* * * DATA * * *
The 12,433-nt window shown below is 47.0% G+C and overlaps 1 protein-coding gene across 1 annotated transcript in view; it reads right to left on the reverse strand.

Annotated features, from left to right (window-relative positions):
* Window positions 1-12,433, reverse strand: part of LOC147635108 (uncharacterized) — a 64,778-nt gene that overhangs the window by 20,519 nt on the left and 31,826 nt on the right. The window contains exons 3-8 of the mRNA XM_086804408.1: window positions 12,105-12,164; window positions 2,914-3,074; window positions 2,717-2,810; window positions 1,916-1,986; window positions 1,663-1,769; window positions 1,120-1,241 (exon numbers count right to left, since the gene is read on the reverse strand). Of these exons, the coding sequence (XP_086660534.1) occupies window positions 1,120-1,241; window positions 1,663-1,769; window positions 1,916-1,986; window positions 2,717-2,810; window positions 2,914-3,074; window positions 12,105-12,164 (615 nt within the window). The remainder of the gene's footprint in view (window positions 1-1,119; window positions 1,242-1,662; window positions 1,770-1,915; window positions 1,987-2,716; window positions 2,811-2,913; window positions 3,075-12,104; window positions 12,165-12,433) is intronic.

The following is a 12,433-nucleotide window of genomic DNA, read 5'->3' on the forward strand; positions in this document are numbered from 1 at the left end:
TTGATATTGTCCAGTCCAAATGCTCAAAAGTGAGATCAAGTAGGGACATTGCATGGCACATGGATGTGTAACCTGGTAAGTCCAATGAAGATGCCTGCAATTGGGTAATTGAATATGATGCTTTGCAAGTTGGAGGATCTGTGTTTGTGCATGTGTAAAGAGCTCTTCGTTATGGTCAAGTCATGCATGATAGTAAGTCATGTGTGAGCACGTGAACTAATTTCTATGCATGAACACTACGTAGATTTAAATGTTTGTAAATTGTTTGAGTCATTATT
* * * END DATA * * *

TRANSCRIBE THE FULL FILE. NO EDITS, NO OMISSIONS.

The 12,433-nt window shown below is 47.0% G+C and overlaps 1 protein-coding gene across 1 annotated transcript in view; it reads right to left on the reverse strand.

Annotated features, from left to right (window-relative positions):
* Window positions 1-12,433, reverse strand: part of LOC147635108 (uncharacterized) — a 64,778-nt gene that overhangs the window by 20,519 nt on the left and 31,826 nt on the right. The window contains exons 3-8 of the mRNA XM_086804408.1: window positions 12,105-12,164; window positions 2,914-3,074; window positions 2,717-2,810; window positions 1,916-1,986; window positions 1,663-1,769; window positions 1,120-1,241 (exon numbers count right to left, since the gene is read on the reverse strand). Of these exons, the coding sequence (XP_086660534.1) occupies window positions 1,120-1,241; window positions 1,663-1,769; window positions 1,916-1,986; window positions 2,717-2,810; window positions 2,914-3,074; window positions 12,105-12,164 (615 nt within the window). The remainder of the gene's footprint in view (window positions 1-1,119; window positions 1,242-1,662; window positions 1,770-1,915; window positions 1,987-2,716; window positions 2,811-2,913; window positions 3,075-12,104; window positions 12,165-12,433) is intronic.

The following is a 12,433-nucleotide window of genomic DNA, read 5'->3' on the forward strand; positions in this document are numbered from 1 at the left end:
TTGATATTGTCCAGTCCAAATGCTCAAAAGTGAGATCAAGTAGGGACATTGCATGGCACATGGATGTGTAACCTGGTAAGTCCAATGAAGATGCCTGCAATTGGGTAATTGAATATGATGCTTTGCAAGTTGGAGGATCTGTGTTTGTGCATGTGTAAAGAGCTCTTCGTTATGGTCAAGTCATGCATGATAGTAAGTCATGTGTGAGCACGTGAACTAATTTCTATGCATGAACACTACGTAGATTTAAATGTTTGTAAATTGTTTGAGTCATTATT